February 21, 2012
Why are certain books banned for prisoners?
by Valerie Merians
In honor of Black History Month, Leonard Pitts tells a story to give readers pause in a column for the Orlando Sentinel.
According to Pitts, Bryan Stevenson, director of the Equal Justice Initiative, a Montgomery, Ala.-based organization that provides legal representation for the indigent and incarcerated, sent two books to prisoner Mark Melvin last year. Melvin is in jail for life for a murder he committed when he was 14. The books were Mountains Beyond Mountains by Tracy Kidder, about a doctor’s struggle to bring medical services to Haiti, and Slavery by Another Name, Douglas Blackmon‘s Pulitzer Prize-winning account of “how the South instituted a form of de-facto slavery by mass arresting black men on nonsense charges and ‘selling’ them to plantations, turpentine farms and other places of back-breaking labor.”
Melvin was allowed to read the first book, but was denied the right to read Slavery by Another Name. Stevenson told Pitts prison officials “felt it was too provocative, they didn’t like the title, they didn’t like the idea that the title conveyed. They didn’t read the book, but they were concerned about it and thought that it would be ‘too dangerous’ to have in the prisons.”
According to Pitts:
Stevenson filed suit. As the case wends its way through the courts, it speaks with an eloquence to our complicated relationship with African-American history here in this 86th observance of what was once called Negro History Week. America, says Stevenson, struggles with “denialism,” i.e., a refusal to face its grim past of racial crimes and human rights violations.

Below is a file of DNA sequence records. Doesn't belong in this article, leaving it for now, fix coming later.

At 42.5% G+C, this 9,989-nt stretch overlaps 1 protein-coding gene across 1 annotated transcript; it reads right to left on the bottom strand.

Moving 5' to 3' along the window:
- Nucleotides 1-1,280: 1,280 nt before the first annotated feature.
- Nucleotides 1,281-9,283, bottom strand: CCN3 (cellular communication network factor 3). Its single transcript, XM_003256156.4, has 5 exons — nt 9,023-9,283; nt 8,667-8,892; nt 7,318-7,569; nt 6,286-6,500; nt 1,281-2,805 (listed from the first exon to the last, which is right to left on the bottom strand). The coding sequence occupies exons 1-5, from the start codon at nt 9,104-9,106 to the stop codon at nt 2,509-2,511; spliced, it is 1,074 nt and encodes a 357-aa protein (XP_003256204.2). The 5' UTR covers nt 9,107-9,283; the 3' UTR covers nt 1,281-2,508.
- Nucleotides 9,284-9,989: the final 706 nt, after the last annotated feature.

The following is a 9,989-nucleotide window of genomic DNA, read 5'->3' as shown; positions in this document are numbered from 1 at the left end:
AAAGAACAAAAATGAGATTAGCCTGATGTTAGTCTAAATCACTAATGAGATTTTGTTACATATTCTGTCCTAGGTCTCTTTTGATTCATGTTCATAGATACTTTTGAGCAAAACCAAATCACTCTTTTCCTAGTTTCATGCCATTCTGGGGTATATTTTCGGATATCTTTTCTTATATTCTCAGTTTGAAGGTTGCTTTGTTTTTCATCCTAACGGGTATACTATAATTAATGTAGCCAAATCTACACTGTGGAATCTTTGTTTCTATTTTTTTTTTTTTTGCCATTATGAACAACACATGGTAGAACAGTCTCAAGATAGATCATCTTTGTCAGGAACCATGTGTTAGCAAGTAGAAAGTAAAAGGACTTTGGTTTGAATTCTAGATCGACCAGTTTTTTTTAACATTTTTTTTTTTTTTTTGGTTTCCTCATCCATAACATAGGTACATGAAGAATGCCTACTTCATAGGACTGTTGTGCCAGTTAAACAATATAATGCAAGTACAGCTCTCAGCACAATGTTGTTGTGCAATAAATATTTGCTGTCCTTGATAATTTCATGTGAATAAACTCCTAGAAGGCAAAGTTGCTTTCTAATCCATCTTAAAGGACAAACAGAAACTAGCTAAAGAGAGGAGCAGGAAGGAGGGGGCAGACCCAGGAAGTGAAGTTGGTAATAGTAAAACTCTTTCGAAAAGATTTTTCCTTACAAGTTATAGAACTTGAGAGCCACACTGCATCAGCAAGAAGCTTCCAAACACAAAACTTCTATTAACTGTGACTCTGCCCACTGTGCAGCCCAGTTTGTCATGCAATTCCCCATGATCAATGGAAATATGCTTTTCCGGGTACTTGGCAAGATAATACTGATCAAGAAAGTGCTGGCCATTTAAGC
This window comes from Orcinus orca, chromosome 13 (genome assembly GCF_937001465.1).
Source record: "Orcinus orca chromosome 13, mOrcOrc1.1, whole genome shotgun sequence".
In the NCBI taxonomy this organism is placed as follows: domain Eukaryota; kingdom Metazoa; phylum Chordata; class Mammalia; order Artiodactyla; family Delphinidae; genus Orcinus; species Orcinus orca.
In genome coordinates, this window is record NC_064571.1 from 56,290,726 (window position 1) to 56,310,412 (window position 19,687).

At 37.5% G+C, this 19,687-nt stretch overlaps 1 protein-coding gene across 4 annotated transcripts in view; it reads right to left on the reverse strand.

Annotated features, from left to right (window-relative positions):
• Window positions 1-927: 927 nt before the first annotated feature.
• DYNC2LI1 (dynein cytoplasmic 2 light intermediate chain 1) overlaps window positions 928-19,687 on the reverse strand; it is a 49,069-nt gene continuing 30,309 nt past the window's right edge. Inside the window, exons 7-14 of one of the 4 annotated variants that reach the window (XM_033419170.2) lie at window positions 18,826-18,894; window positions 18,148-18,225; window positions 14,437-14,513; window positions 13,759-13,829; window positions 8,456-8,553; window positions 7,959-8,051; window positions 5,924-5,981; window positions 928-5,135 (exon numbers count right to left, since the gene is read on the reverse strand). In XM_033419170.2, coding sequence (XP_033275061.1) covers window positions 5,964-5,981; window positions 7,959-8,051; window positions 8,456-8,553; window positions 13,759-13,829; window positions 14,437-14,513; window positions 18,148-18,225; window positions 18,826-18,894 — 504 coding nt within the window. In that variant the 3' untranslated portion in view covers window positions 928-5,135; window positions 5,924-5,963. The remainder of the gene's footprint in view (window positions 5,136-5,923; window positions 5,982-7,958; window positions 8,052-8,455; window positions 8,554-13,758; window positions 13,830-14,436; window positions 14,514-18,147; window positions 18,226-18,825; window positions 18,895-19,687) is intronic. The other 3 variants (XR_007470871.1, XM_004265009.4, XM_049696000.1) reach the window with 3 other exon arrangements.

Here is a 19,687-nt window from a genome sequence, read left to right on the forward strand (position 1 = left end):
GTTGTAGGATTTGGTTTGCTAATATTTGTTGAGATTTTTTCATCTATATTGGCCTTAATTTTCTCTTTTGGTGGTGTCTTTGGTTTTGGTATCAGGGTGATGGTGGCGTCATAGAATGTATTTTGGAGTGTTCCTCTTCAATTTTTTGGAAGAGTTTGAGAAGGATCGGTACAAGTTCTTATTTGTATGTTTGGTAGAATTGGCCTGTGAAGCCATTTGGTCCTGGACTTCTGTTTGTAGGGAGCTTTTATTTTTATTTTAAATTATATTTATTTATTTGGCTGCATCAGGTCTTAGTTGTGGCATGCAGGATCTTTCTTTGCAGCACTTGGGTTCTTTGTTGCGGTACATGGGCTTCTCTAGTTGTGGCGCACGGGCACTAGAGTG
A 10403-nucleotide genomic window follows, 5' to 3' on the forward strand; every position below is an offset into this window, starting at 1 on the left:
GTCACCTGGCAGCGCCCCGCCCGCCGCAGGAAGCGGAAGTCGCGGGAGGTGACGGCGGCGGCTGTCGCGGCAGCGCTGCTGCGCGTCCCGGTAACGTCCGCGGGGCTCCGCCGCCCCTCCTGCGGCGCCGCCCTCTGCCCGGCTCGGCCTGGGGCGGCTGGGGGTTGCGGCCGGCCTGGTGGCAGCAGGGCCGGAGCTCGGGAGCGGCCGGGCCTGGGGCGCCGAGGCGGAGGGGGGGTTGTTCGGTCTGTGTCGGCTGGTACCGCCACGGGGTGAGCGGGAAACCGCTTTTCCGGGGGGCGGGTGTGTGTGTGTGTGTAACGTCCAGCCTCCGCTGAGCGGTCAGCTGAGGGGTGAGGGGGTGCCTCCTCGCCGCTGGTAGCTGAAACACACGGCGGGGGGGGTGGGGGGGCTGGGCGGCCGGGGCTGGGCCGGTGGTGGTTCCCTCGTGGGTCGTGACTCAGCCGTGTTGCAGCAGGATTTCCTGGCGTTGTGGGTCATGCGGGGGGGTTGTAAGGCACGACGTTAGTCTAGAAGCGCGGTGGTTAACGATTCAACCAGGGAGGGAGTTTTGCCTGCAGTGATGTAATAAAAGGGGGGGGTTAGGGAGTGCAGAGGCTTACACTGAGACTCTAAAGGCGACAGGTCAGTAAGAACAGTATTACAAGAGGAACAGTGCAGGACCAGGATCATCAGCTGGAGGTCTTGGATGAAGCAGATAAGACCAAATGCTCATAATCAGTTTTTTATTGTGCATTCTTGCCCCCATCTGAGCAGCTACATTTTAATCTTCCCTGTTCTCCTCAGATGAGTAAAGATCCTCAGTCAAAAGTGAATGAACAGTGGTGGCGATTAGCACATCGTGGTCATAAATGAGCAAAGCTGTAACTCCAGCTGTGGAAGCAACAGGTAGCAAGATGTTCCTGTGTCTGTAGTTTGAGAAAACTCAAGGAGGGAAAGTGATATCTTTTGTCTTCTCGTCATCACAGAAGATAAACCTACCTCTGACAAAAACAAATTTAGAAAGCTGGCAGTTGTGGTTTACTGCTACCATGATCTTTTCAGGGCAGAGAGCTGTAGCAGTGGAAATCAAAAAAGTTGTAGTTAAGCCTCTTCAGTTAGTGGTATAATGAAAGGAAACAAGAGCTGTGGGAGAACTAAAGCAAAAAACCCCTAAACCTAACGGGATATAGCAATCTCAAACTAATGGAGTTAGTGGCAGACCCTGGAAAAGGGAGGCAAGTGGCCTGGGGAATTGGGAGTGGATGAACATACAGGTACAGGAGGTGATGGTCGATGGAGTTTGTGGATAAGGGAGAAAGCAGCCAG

The issue is not Mark Melvin. Stevenson says the attorney for the state — who declined to comment for this column — has told him the prison is not worried about Melvin; he is not considered a disciplinary problem.
The issue is not security. Since filing the suit, says Stevenson, he has heard from other prisoners who tell him that “years ago, there were a handful of Alabama prisons where the wardens would not let them watch ‘Roots.'”
No, the issue, it seems obvious, is a frightful, embarrassing history — and the suppression thereof.
“Other countries that have tried to recover from severe human rights problems that have lasted for decades,” says Stevenson, “have always recognized that you have to commit yourself to truth and reconciliation: South Africa, Rwanda. In the United States we never did that. We had legal reforms that were imposed on some populations against their will and then we just carried on.”
The key words being “against their will.” Indeed, Stevenson feels it’s “just a matter of time” before the nation begins to minimize “what segregation really was,” like a black version of Holocaust denial.
Pitts goes on to cite former Mississippi Gov. Haley Barbour’s 2010 statement claiming that integration in his state was “a very pleasant experience” …
Actually, integration in his state was marked by, among other atrocities, a firebombing, a fatal riot, the assassination of Medgar Evers, and the murders of three voting rights workers.
The only effective weapon against such lies is to learn the truth and tell it, shout it in the face of untruth, equivocation and denial. Bear witness.
Valerie Merians is the co-founder and co-publisher of Melville House.